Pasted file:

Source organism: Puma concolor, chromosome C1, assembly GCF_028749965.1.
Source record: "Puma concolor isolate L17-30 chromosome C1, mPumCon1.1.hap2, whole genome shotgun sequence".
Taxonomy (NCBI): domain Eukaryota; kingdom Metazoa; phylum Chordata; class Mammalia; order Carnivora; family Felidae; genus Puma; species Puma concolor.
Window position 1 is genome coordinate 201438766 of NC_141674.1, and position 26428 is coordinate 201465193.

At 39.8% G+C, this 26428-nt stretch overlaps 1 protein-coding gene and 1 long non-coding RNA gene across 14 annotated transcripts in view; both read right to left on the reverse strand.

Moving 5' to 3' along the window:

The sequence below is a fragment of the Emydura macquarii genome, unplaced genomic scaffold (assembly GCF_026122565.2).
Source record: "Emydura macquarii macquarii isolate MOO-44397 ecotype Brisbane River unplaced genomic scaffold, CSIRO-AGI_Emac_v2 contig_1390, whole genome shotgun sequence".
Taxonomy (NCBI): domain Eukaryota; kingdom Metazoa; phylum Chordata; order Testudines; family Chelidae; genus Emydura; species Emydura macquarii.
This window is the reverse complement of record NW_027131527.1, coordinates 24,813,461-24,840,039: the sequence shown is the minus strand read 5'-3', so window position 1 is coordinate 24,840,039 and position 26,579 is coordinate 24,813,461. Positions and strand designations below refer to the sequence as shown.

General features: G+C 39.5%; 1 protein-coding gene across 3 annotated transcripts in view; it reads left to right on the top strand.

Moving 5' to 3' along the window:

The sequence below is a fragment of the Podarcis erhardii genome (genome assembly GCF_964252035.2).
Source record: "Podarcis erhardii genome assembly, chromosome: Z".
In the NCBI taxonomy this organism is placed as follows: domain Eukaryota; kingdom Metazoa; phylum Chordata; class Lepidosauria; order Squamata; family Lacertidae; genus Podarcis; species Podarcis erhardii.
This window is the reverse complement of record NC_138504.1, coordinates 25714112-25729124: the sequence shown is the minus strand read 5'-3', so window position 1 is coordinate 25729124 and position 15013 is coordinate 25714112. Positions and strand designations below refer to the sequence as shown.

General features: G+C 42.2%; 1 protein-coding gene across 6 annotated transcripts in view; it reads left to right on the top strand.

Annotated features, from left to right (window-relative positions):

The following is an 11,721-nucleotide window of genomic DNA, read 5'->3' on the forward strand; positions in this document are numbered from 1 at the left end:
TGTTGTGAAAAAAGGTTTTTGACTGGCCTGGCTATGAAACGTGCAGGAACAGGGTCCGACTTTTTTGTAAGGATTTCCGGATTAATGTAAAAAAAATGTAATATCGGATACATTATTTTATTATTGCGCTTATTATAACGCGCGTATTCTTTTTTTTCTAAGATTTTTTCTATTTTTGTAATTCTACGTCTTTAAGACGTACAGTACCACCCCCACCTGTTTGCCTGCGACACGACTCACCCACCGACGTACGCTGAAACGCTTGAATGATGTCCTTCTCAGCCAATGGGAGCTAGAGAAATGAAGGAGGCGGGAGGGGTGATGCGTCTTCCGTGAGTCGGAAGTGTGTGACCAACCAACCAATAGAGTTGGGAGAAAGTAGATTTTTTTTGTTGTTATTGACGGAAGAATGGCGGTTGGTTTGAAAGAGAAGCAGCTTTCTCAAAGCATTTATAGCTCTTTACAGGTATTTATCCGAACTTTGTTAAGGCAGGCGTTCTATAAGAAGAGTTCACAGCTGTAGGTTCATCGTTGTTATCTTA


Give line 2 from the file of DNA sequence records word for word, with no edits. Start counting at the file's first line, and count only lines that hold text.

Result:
Source record: "Puma concolor isolate L17-30 chromosome C1, mPumCon1.1.hap2, whole genome shotgun sequence".